4. According to Cancer Research UK, only 15% of people are aware of the link between obesity and cancer. Do you think there is enough awareness of this link in South Africa?
In the absence of a functional and well resourced National Cancer Control plan NGO’S like CANSA play a vital role in creating the much needed awareness.
5. Cancer Research UK recently launched an ad campaign explicitly linking obesity to cancer. This has led to criticism of “fat shaming” and “body shaming”. Please can you comment on this? Is it time we spoke bluntly to get across the message or could this be counter-productive? Does is over-simplify the many causes of cancer?
Obesity is a highly stigmatized condition; many clinicians find it difficult to initiate a conversation about obesity with patients, and some may inadvertently use alienating language when they do.
Studies indicate that patients with obesity prefer the use of terms such as unhealthy weight or increased BMI rather than overweight or obesity and improved nutrition and physical activity rather than diet and exercise. However, it is unknown if switching to these terms will lead to more effective behavioral counselling. Effective clinical decision support tools to measure BMI and guide physicians through referral and counseling interventions can provide clinicians needed support within the patient-clinician encounter. Inclusion of recently developed competencies for prevention and management of obesity into the curricula of health care professionals may improve their ability to deliver effective care. Because few primary care clinicians are trained in behavior change strategies like cognitive behavioral therapy or motivational interviewing, other trained health care professionals, such as nurses, pharmacists, psychologists, and dietitians could assist by providing counseling and appropriate referrals and help people manage their own health. (3)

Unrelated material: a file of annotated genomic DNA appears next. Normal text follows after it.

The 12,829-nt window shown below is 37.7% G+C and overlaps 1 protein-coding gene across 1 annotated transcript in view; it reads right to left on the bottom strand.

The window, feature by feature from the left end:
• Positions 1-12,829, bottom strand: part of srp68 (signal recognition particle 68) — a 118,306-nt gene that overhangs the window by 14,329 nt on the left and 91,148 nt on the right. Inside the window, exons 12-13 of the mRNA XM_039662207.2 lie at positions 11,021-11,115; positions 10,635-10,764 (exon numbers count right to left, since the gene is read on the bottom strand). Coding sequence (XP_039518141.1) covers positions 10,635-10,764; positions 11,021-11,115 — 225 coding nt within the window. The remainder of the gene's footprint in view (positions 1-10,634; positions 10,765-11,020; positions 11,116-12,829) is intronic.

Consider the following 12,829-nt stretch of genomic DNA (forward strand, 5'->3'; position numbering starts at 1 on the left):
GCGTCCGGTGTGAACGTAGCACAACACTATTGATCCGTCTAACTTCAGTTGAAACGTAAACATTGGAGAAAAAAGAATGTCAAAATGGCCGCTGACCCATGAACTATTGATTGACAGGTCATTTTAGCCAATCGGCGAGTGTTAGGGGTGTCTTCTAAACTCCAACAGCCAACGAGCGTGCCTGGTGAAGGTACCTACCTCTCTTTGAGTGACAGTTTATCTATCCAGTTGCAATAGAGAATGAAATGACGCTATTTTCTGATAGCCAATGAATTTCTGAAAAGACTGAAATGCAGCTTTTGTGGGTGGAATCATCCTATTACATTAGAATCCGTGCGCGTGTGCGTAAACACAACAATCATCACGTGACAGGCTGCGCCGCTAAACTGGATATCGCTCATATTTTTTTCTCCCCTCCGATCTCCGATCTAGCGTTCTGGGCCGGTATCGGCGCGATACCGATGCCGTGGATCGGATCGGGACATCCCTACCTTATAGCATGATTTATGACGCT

6. The research in the UK also estimates that more than seven in 10 millennials are set to be overweight or obese between the ages of 35-44 – and are the most overweight generation since current records began. What are the estimates in South Africa?
A cross sectional study employed secondary analyses of data for 6 411 South Africans aged 15 years and older who took part in the first South African National Health and Nutrition Examination Survey (SANHANES-1).
There was also a trend showing that the mean BMI increased with age, being highest in the 45-54 year (29.2 kg/m2) and 55-64 year age group (28.9 kg/m2), while the youngest age group (15-18 year olds) had a significantly lower mean BMI (21.9 kg/m2) than all other age groups. Less than a quarter (20.9 %) of the youngest age group were overweight (15.7 %) or obese (5.2 %) with 14.0 % underweight, while more than 30 % of participants in all other age groups were overweight or obese and less than 10 % were underweight.
The findings showed that while over half (50.8 %) of South Africans were overweight or obese, only 12.1 % reported having attempted to lose weight. Close to half (45.3 %) of the total sample were highly dissatisfied about their BI and 84.5 % had a largely distorted body image. The most preferred weight management methods were adjusting dietary intake and to a lesser extent physical activity. (4)
7. Researchers predict obesity can overtake smoking as the biggest cause of cancer. Please can you comment on that?
The obesity epidemic among South Africans reflects globalisation, which is the primary driving mechanism towards nutritional transition.
The high prevalence of overweight and obesity will continue to contribute to increases in health consequences related to obesity, including cancer.
Nonetheless, cancer is not inevitable; it is possible that many cancers related to overweight and obesity could be prevented, and physicians have an important responsibility in educating patients and supporting patients’ efforts to lead healthy lifestyles. It is important for all health care professionals to emphasize that along with quitting or avoiding tobacco, achieving and maintaining a healthy weight are also important for reducing the risk of cancer.
8. What are the other preventable causes of cancer in South Africa?
Please see below regarding causes of cancer, also the fact sheet.